Dr. Wyndham Blanton at Founders’ Day exercises held at the Egyptian Building, 5 December 1940.
Large houses are always ugly, inconvenient, exposed to the accident of fire, and bad in cases of infection. A plain small house for the school & lodging of each professor is best. These connected by covered ways out of which the rooms of the students should open would be best. These may then be built only as they shall be wanting. In fact, an University should not be an house but a village.
Thos. Jefferson to Littleton Waller Tazewell, 5 January 1805.
ON to Iona!—What can she afford
To us save matter for a thoughtful sigh,
Heaved over ruin with stability
In urgent contrast? To diffuse the Word
(Thy paramount, mighty Nature! and time’s Lord)
Her temples rose, mid pagan gloom; but why,
Even for a moment, has our verse deplored
Their wrongs, since they fulfilled their destiny?
And when, subjected to a common doom
Of mutability, those far-famed piles
Shall disappear from both the sister isles,
Iona’s saints, forgetting not past days,
Garlands shall wear of amaranthine bloom,
While heaven’s vast sea of voices chants their praise.
HOW sad a welcome! To each voyager
Some ragged child holds up for sale a store
Of wave-worn pebbles, pleading on the shore
Where once came monk and nun with gentle stir,
Blessings to give, news ask, or suit prefer.
Yet is yon neat, trim church a grateful speck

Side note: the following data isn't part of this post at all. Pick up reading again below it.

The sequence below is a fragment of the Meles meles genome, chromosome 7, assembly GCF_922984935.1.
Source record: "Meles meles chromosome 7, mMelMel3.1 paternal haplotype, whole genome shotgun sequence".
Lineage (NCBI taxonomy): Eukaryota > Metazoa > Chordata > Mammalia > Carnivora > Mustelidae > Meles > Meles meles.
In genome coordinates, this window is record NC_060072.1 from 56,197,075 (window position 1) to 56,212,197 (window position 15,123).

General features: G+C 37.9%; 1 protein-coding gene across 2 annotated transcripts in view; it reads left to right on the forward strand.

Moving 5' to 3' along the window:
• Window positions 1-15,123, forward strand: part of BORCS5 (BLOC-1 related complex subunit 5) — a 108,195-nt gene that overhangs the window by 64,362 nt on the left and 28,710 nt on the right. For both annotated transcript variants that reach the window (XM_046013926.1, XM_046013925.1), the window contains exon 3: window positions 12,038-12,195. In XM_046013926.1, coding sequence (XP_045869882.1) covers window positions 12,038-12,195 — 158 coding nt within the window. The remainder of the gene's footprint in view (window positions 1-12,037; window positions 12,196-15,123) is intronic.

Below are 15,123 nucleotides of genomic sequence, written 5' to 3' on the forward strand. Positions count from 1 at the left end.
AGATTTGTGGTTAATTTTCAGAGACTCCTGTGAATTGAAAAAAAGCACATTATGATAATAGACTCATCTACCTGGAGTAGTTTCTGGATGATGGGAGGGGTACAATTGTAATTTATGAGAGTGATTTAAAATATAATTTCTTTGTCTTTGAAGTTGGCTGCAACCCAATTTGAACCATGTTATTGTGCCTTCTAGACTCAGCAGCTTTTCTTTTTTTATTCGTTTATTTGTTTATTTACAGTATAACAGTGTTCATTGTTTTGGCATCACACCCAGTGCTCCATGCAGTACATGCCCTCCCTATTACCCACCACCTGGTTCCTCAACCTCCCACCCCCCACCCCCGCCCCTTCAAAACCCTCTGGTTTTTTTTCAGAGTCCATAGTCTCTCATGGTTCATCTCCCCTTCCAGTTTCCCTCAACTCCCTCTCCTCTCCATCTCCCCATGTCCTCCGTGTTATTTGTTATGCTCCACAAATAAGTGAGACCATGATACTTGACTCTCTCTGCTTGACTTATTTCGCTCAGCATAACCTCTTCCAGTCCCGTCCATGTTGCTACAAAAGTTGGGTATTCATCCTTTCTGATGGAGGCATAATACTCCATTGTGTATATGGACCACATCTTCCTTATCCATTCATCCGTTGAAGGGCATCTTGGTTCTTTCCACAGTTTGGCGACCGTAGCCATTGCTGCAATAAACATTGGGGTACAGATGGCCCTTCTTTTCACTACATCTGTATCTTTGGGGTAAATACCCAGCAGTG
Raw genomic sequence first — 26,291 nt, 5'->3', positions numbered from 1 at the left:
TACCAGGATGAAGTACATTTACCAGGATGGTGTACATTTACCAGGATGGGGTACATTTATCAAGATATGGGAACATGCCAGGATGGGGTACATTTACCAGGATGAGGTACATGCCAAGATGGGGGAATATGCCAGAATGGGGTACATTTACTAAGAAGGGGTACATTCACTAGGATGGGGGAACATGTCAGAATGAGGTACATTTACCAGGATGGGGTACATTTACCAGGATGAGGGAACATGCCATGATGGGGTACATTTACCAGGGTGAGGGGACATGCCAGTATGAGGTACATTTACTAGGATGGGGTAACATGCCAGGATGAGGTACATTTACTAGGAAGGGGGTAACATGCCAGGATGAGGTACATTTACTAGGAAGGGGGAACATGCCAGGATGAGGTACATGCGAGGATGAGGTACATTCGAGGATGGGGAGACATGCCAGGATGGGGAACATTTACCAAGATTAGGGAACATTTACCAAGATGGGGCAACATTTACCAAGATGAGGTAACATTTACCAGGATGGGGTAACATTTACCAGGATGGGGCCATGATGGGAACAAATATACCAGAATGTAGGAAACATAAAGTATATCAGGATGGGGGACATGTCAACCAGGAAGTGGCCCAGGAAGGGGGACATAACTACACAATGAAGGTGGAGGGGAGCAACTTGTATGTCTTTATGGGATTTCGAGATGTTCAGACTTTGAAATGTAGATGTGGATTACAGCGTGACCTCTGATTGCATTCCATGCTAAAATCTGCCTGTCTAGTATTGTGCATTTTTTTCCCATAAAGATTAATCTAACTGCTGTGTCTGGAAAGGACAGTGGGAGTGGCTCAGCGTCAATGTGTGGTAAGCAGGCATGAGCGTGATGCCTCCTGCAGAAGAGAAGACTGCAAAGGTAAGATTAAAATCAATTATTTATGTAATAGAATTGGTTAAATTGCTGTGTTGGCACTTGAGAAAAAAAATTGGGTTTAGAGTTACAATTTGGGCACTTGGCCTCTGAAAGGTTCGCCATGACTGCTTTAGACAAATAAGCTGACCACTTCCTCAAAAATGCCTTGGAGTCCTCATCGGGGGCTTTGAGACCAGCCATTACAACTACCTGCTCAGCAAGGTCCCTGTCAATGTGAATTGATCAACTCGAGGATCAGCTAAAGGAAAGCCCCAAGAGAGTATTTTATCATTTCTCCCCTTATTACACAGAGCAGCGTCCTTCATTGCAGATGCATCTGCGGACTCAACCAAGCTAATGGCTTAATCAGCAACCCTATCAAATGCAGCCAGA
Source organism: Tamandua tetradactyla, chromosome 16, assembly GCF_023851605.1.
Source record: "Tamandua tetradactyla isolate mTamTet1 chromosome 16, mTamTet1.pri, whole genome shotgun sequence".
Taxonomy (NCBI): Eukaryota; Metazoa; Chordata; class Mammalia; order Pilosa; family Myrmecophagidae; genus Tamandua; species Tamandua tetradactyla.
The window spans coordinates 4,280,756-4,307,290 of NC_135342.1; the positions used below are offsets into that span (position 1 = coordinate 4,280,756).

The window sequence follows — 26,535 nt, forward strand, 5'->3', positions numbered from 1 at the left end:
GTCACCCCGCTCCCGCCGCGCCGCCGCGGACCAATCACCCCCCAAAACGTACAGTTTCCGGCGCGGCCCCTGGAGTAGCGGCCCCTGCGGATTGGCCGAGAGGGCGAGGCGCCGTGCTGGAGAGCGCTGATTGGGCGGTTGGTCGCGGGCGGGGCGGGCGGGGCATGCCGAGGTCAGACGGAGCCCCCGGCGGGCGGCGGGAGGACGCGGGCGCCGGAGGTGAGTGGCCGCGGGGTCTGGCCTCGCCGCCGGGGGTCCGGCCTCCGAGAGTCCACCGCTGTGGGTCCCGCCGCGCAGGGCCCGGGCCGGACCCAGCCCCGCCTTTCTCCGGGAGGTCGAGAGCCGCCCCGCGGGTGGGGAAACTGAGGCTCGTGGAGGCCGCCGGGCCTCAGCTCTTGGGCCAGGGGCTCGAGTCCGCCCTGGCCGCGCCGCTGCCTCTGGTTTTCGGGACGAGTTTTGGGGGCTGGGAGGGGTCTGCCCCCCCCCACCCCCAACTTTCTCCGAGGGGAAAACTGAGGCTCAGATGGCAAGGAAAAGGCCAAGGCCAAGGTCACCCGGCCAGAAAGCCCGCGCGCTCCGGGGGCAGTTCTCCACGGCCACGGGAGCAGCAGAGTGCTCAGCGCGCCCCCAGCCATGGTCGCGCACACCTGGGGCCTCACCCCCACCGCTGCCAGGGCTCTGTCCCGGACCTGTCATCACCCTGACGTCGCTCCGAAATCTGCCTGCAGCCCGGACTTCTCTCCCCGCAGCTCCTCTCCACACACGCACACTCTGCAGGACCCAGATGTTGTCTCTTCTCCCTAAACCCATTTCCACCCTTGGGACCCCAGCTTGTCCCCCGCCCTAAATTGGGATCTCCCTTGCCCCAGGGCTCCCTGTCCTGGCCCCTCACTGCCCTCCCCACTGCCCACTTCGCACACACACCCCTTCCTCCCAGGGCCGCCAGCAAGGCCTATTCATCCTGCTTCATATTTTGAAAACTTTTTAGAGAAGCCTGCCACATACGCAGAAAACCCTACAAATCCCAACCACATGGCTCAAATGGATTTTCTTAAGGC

Of novelty amid the sacred wreck
Strewn far and wide. Think, proud philosopher!
Fallen though she be, this glory of the west,
Still on her sons the beams of mercy shine;
And hopes, perhaps more heavenly bright than thine,
A grace by thee unsought and unpossest,
A faith more fixed, a rapture more divine,
Shall gild their passage to eternal rest.
XXXII. THE BLACK STONES OF IONA.
[See Martin’s Voyage among the Western Isles.]
Here on their knees men swore: the stones were black,
Black in the People’s minds and words, yet they
Were at that time, as now, in colour grey.
But what is colour, if upon the rack
Of conscience souls are placed by deeds that lack
Concord with oaths? What differ night and day
Then, when before the Perjured on his way
Hell opens, and the heavens in vengeance crack
Above his head uplifted in vain prayer
To Saint, or Fiend, or to the Godhead whom
He had insulted–Peasant, King, or Thane?
Fly where the culprit may, guilt meets a doom;
And, from invisible worlds at need laid bare,
Come links for social order’s awful chain.
— William Wordsworth, The Poetical Works, vol. 5, Sonnets Composed or Suggested During a Tour in Scotland, in the Summer of 1833, London: Edward Moxon, 1837.